imprisonment

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imprisonment

[impriz′ənment]
Etymology: Fr, emprisonner, to confine
(in law) the act of confining, detaining, or arresting a person or in any way restraining personal liberty and preventing free exercise of movement. See also false imprisonment.

Patient discussion about imprisonment

Q. My friend is imprisoned for a planned murder. My friend is imprisoned for a planned murder. Family and friend assumes that he is bipolar, but as yet he is not been diagnosed. He has answered yes to all the questions in a questionnaire to indicate bipolar. Bipolar do commit murder often and would he have been manic when he did it?

A. It is not uncommon for someone suffering with bipolar to commit crimes, mostly this happens in a manic state. His family can talk to his lawyer about getting him a pychological evaluation, if he is dagnosed bipolar they can begin to treat him. He will still be responsible for his actions but they can work with him to make him better. Good luck

More discussions about imprisonment
References in classic literature ?
One day I was listening to some conversation upon this subject when an American student said that for some time he had been under sentence for a slight breach of the peace and had promised the constable that he would presently find an unoccupied day and betake himself to prison.
The cell was not a roomy one; still it was a little larger than an ordinary prison cell.
Why, this is your prison," replied Tollydiggle, "and in me behold your jailor.
DEAR SIR--Please advertise a series of twelve Racy Prints, from my fertile pencil, entitled, 'Scenes of Modern Prison Life,' by Thersites Junior.
So that night, when the moon was shining through the palm-trees and all the King's men were asleep, the parrot slipped out through the bars of the prison and flew across to the palace.
This troop, the only defence of the prison, overawed by its firm attitude not only the disorderly riotous mass of the populace, but also the detachment of the burgher guard, which, being placed opposite the Buytenhof to support the soldiers in keeping order, gave to the rioters the example of seditious cries, shouting, --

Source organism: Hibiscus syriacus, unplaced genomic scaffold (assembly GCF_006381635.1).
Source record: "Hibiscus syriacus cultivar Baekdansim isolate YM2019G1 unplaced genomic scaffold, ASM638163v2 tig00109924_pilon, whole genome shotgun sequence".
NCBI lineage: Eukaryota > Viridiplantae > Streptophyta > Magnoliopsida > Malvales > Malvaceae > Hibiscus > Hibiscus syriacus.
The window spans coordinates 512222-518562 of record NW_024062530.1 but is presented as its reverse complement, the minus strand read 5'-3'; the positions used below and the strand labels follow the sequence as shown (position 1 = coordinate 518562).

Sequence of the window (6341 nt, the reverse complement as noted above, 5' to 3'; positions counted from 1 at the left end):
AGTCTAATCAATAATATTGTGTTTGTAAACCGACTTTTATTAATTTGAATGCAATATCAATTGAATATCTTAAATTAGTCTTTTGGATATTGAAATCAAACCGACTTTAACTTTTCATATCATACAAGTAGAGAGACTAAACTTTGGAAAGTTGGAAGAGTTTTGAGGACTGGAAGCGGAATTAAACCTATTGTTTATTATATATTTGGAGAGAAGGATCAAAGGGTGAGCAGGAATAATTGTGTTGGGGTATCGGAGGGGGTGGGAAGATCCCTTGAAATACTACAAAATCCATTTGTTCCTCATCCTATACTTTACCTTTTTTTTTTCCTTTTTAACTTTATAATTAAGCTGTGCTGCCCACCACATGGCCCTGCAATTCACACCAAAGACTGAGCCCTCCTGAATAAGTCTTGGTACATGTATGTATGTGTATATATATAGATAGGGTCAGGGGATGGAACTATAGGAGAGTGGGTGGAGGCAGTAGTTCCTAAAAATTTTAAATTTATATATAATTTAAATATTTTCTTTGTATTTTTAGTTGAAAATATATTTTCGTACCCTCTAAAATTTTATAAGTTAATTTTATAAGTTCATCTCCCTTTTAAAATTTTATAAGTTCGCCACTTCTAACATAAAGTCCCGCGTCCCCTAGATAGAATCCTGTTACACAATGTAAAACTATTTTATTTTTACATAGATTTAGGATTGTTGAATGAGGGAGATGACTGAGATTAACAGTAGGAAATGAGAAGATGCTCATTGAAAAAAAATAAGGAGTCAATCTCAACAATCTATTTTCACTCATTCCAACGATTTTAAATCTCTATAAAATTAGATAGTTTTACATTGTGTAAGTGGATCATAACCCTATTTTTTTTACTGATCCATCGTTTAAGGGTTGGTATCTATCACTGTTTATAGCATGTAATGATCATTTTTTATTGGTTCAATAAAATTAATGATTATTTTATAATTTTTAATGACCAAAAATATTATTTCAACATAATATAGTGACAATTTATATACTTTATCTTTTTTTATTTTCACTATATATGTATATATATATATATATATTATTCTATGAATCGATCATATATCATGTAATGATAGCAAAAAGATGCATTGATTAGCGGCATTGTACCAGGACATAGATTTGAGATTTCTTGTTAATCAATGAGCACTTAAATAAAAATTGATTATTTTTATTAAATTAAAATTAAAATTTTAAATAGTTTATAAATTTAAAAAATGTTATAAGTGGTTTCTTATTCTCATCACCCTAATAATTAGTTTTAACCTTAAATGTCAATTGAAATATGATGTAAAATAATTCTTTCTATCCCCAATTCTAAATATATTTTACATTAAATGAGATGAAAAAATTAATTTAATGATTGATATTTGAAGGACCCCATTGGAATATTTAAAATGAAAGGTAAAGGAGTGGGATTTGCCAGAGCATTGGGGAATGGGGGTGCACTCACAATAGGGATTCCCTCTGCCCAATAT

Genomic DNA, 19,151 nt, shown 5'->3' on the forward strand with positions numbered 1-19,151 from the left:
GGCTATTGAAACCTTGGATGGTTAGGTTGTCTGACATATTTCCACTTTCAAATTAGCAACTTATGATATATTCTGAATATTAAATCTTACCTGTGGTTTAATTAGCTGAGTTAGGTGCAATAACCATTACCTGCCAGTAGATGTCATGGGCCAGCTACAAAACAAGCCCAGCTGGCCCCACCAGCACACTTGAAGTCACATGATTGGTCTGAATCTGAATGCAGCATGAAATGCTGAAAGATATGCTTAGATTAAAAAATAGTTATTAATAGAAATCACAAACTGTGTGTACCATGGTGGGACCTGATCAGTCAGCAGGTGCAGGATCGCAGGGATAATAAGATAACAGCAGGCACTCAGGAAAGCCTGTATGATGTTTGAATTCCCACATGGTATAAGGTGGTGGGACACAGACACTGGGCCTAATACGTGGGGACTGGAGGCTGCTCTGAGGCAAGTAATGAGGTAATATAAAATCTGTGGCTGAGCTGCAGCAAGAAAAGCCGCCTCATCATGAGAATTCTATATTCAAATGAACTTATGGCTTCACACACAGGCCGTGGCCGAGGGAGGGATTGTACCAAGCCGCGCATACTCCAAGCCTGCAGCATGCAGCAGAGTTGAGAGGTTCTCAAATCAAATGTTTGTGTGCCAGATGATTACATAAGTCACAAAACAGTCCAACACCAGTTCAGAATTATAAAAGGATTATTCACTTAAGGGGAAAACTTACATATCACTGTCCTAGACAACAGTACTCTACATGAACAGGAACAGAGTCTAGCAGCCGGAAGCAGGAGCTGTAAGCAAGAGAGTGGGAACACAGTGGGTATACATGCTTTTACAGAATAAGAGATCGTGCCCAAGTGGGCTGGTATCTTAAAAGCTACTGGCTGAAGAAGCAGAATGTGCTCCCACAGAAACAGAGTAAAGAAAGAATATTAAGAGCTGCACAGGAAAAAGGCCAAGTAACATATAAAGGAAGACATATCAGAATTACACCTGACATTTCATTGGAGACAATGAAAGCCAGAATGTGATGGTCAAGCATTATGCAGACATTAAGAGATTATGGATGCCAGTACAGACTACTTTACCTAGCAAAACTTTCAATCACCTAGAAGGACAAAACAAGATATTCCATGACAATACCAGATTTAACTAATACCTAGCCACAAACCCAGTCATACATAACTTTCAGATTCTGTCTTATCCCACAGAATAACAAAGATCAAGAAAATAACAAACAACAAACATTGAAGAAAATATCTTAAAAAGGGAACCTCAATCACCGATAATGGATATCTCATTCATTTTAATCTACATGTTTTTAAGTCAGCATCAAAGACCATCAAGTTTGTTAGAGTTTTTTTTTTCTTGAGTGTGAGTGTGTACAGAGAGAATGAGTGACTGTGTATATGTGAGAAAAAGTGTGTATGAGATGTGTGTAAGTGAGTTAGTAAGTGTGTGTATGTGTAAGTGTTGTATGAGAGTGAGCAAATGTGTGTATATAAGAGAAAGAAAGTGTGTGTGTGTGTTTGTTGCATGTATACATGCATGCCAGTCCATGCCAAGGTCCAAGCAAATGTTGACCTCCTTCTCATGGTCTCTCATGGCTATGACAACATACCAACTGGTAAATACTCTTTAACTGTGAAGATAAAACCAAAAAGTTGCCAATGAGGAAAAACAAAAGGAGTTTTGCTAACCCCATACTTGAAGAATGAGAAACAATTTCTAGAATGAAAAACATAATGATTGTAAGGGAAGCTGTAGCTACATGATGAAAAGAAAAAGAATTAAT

Twenty years ago, that pavement was worn with the footsteps of a mother and child, who, day by day, so surely as the morning came, presented themselves at the prison gate; often after a night of restless misery and anxious thoughts, were they there, a full hour too soon, and then the young mother turning meekly away, would lead the child to the old bridge, and raising him in her arms to show him the glistening water, tinted with the light of the morning's sun, and stirring with all the bustling preparations for business and pleasure that the river presented at that early hour, endeavour to interest his thoughts in the objects before him.
With the idea of exploring my prison, I started to look around.
While some brought all their energies to bear upon this toilsome task; and some, rearing ladders against the prison, tried to clamber to the summit of the walls they were too short to scale; and some again engaged a body of police a hundred strong, and beat them back and trod them under foot by force of numbers; others besieged the house on which the jailer had appeared, and driving in the door, brought out his furniture, and piled it up against the prison-gate, to make a bonfire which should burn it down.
In this prison that I am going to so unjustly, shall I have some free communication with the world outside?
A little further on, I found the older and smaller wall, which used to enclose the pent-up inner prison where nobody was put, except for ceremony.
It is a prison," said he, "but a traveling prison; and, with the right of putting my nose to the window, I could well stand a lease of a hundred years.